Three Treatments, You're Out

People can be rescued from the destructiveness of drug addiction. Many have responded to drug rehabilitation programs, to counseling, and to spiritual awakening. Sadly, examples of men and women still trapped by addiction also abound - particularly behind bars.

The nation's prisons are filled with drug offenders, many of them convicted of violent crimes that spring from their habits. But many inmates are imprisoned for so-called nonviolent crimes, such as possession or use of illegal substances.

Should that type of offender be taking up prison space, and driving the construction of new prisons?

Alternatively, they could be "sentenced" to treatment and probation.

Through a ballot initiative, Californians will soon get an opportunity to make that alternative the policy of the country's largest state.

Polls indicate the state's voters favor the change, and their inclination is right. Wider access to treatment has long been a need in the battle against addiction. But California's citizens should approach this sweeping measure with open eyes.

Critics of Proposition 36 see it as a move away from stern punishment for narcotics use - perhaps even as a step toward legalization of illicit drugs. They emphasize the importance of letting addicts know their drug habit will bring sure trouble with the law.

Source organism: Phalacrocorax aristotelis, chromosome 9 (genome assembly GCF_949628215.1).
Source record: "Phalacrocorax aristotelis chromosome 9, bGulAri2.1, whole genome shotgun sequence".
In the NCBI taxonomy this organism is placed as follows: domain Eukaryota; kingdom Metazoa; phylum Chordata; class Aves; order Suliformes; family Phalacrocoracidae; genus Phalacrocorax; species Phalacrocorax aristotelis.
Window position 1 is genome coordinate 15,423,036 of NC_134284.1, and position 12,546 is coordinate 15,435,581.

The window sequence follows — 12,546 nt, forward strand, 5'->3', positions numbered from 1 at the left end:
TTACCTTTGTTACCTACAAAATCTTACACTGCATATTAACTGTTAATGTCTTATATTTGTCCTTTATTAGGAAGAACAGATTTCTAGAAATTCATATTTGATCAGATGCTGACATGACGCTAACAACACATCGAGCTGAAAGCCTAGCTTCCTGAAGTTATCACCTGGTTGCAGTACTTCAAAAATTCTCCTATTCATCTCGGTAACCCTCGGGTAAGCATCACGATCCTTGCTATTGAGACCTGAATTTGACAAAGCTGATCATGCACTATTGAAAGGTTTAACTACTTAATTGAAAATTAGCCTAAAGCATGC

The state has special "drug courts" that deal with addicts, and whose judges can already order treatment. Those judges can also instantly re-incarcerate users who revert to drugs during treatment. Prop 36 would mandate treatment instead of jail for people convicted of nonviolent drug offenses and would give offenders up to two more chances to stick with treatment before automatically sending them back to prison.

Proponents say the measure would move up to 36,000 offenders each year away from prison and into treatment. The state could save as much as $250 million a year.

But the savings won't come without costly effort.

First, the $120 million allocated by the ballot measure for drug treatment won't automatically produce needed facilities and trained staff. It will take commitment to meet the added demand for treatment.

Second, many people diverted from prison to treatment may not welcome the opportunity. These are the hard-core addicts unwilling to acknowledge their problems and accept the discipline of treatment.

California stands at a crossroads in antidrug policy.

If its voters take the path less traveled toward mandated treatment, the state will need money as well as a more caring, more long-term attitude toward addiction.

(c) Copyright 2000. The Christian Science Publishing Society

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